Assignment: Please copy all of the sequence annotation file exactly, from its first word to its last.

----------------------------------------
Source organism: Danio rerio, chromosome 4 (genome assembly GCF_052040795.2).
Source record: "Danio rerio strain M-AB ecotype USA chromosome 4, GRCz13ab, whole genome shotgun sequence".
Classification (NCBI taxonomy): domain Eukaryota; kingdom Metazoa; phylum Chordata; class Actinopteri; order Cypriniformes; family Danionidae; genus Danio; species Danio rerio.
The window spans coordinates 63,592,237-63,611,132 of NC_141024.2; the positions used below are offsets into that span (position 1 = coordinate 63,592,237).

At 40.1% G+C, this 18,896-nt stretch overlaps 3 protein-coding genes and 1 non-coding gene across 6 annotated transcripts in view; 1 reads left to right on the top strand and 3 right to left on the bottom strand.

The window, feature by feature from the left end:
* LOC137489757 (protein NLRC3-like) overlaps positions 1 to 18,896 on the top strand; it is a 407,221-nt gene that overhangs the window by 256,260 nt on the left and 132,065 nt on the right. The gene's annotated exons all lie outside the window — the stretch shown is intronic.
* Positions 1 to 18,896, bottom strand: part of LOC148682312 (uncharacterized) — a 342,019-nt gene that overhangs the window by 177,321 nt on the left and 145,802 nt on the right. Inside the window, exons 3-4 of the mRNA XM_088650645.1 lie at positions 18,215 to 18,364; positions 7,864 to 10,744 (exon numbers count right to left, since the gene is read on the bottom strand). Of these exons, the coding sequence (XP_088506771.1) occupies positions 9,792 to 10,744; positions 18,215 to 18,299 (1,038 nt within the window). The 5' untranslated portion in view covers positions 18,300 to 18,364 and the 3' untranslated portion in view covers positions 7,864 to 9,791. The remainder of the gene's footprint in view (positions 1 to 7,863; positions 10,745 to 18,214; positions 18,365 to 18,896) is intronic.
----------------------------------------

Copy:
Source organism: Danio rerio, chromosome 4 (genome assembly GCF_052040795.2).
Source record: "Danio rerio strain M-AB ecotype USA chromosome 4, GRCz13ab, whole genome shotgun sequence".
Classification (NCBI taxonomy): domain Eukaryota; kingdom Metazoa; phylum Chordata; class Actinopteri; order Cypriniformes; family Danionidae; genus Danio; species Danio rerio.
The window spans coordinates 63,592,237-63,611,132 of NC_141024.2; the positions used below are offsets into that span (position 1 = coordinate 63,592,237).

At 40.1% G+C, this 18,896-nt stretch overlaps 3 protein-coding genes and 1 non-coding gene across 6 annotated transcripts in view; 1 reads left to right on the top strand and 3 right to left on the bottom strand.

The window, feature by feature from the left end:
* LOC137489757 (protein NLRC3-like) overlaps positions 1 to 18,896 on the top strand; it is a 407,221-nt gene that overhangs the window by 256,260 nt on the left and 132,065 nt on the right. The gene's annotated exons all lie outside the window — the stretch shown is intronic.
* Positions 1 to 18,896, bottom strand: part of LOC148682312 (uncharacterized) — a 342,019-nt gene that overhangs the window by 177,321 nt on the left and 145,802 nt on the right. Inside the window, exons 3-4 of the mRNA XM_088650645.1 lie at positions 18,215 to 18,364; positions 7,864 to 10,744 (exon numbers count right to left, since the gene is read on the bottom strand). Of these exons, the coding sequence (XP_088506771.1) occupies positions 9,792 to 10,744; positions 18,215 to 18,299 (1,038 nt within the window). The 5' untranslated portion in view covers positions 18,300 to 18,364 and the 3' untranslated portion in view covers positions 7,864 to 9,791. The remainder of the gene's footprint in view (positions 1 to 7,863; positions 10,745 to 18,214; positions 18,365 to 18,896) is intronic.